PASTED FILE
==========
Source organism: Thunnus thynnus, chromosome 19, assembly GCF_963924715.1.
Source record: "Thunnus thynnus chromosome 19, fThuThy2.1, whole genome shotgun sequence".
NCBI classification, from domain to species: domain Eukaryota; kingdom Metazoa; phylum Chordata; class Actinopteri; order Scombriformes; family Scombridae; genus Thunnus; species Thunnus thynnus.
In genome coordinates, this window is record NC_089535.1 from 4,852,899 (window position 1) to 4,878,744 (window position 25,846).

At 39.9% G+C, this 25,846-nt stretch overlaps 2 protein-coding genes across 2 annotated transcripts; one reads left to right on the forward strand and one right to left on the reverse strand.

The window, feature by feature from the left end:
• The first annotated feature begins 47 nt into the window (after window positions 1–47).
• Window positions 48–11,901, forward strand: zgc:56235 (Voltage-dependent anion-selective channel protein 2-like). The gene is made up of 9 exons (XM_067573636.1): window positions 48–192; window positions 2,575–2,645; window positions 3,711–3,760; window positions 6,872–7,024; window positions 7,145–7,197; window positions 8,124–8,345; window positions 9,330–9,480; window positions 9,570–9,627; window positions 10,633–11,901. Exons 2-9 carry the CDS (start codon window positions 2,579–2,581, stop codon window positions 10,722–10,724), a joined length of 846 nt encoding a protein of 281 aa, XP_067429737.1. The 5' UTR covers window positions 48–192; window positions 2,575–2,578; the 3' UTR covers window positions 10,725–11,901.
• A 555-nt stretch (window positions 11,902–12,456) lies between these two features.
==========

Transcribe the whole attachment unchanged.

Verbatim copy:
Source organism: Thunnus thynnus, chromosome 19, assembly GCF_963924715.1.
Source record: "Thunnus thynnus chromosome 19, fThuThy2.1, whole genome shotgun sequence".
NCBI classification, from domain to species: domain Eukaryota; kingdom Metazoa; phylum Chordata; class Actinopteri; order Scombriformes; family Scombridae; genus Thunnus; species Thunnus thynnus.
In genome coordinates, this window is record NC_089535.1 from 4,852,899 (window position 1) to 4,878,744 (window position 25,846).

At 39.9% G+C, this 25,846-nt stretch overlaps 2 protein-coding genes across 2 annotated transcripts; one reads left to right on the forward strand and one right to left on the reverse strand.

The window, feature by feature from the left end:
• The first annotated feature begins 47 nt into the window (after window positions 1–47).
• Window positions 48–11,901, forward strand: zgc:56235 (Voltage-dependent anion-selective channel protein 2-like). The gene is made up of 9 exons (XM_067573636.1): window positions 48–192; window positions 2,575–2,645; window positions 3,711–3,760; window positions 6,872–7,024; window positions 7,145–7,197; window positions 8,124–8,345; window positions 9,330–9,480; window positions 9,570–9,627; window positions 10,633–11,901. Exons 2-9 carry the CDS (start codon window positions 2,579–2,581, stop codon window positions 10,722–10,724), a joined length of 846 nt encoding a protein of 281 aa, XP_067429737.1. The 5' UTR covers window positions 48–192; window positions 2,575–2,578; the 3' UTR covers window positions 10,725–11,901.
• A 555-nt stretch (window positions 11,902–12,456) lies between these two features.